Library leaders identify supporting student learning, developing community, and providing technological resources to be their library’s most important contributions to student success. Given this, library leaders have focused their efforts on increasing student learning through information literacy instruction and especially in meeting the demand for technological resources during the COVID-19 pandemic. Over the past year, many libraries had to vastly shift their strategies to offer remote and digital support, often scaling up current technology loaning services to provide students with laptops and Wi-Fi hotspots. With these rapid changes and escalation of services, libraries needed to collaborate with other departments across the college, most notably their IT departments. Library leaders believe such cross-institutional collaborations will increase over time.
Community college library directors highly value major student milestones—like year-to-year retention, enrollment, and graduation—as indicators of institutional success. A little under 80 percent of survey respondents rated increasing student retention as an extremely important objective to their college, followed by 71 percent for increasing enrollment, and 61 percent for increasing graduation (see Figure 1). However, there are observed differences between library leaders’ valuation of their college’s most important objectives and those of chief academic officers (CAOs) and student affairs officers (SAOs).
There are observed differences between library leaders’ valuation of their college’s most important objectives and those of chief academic officers and student affairs officers.
While large shares of library directors and their administrator colleagues rate student enrollment as highly important, many indicators of success resonate more strongly with CAOs and SAOs than with library directors (see Figure 1). For instance, 76 percent of CAOs and 57 percent of SAOs rated increasing student learning as an extremely important objective compared to 43 percent of library directors. This gap is also seen for other objectives, such as increasing graduation and course completion. Larger shares of CAOs also rated increasing student transfer and improving post-graduation outcomes as extremely important compared to their library director and SAO colleagues.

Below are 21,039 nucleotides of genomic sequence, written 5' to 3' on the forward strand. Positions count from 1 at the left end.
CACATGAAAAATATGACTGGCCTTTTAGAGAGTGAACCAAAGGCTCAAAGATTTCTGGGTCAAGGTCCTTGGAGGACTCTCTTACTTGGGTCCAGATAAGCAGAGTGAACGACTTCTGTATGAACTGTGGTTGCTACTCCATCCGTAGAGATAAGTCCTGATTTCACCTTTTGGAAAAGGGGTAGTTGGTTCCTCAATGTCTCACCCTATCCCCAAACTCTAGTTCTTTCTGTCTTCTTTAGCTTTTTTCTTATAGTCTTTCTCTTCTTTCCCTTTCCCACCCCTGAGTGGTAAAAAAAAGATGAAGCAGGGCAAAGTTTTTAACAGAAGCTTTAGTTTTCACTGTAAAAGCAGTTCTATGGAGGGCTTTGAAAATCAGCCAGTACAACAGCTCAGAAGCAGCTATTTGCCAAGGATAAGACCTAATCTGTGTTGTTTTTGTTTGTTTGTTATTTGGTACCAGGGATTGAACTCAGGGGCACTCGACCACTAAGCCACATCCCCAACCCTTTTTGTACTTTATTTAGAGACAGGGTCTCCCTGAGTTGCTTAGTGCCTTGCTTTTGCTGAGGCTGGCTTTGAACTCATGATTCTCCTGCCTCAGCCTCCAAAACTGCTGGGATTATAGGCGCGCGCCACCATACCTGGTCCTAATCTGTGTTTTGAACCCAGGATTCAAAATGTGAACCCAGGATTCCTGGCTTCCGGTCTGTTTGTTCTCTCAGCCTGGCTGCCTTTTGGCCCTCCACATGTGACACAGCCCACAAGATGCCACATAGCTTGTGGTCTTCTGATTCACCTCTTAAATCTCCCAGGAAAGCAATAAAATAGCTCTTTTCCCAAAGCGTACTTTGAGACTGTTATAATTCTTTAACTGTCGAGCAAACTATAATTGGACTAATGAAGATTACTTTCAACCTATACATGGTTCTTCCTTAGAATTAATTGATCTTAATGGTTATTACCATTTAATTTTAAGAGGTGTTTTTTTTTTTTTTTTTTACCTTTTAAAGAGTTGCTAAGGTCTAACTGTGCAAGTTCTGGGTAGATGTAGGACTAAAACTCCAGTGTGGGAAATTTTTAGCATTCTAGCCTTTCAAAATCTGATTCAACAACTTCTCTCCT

Additionally, a larger share of library directors rated their colleges’ objective of addressing social justice imperatives as extremely important compared to CAOs and SAOs. However, a second survey conducted by Ithaka S+R in 2020 with community college chief academic and student leaders revealed that the number of provosts who consider this objective to be extremely important more than doubled between 2019 and 2020. This increase may be in response to the ways in which the pandemic has revealed existing and worsening inequities within higher education, as well as the renewed demands for racial justice led by the Black Lives Matter movement and heightened calls to dismantle systemic racism within higher education.
Despite rating relatively traditional student milestones as among their college’s most important objectives, library leaders see increasing student learning and developing community as their most influential contributions to the college. In other words, library leaders think they are having the greatest impact on college objectives that are of relatively average value, based on even their own valuation of those college objectives. For instance, 80 percent of library directors believe that their library contributes a lot or a great deal towards increasing student learning, followed by 56 percent who believe their library contributes significantly to helping students develop a sense of community (see Figure 2). Meanwhile, less than half of library directors rated these objectives as extremely important to their college overall.
Library leaders see increasing student learning and developing community as their most influential contributions to the college.
Further, while libraries consider developing community to be one of their most important contributions, this objective is strongly aligned with student affairs, whereas most libraries typically report to academic affairs. In our earlier survey of college academic and student affairs leaders, 41 percent of student affairs officers rated helping students develop a sense of community as extremely important to their department’s objectives compared to 31 percent of chief academic officers. Library leaders, on the other hand, see developing community as an integral part of their contributions towards their institution’s success objectives. Perhaps, since the library is more often organized under academic affairs, library leaders do not see this objective resonating within their organizational structure, possibly playing a role in their average valuation of the objectives to which they most contribute.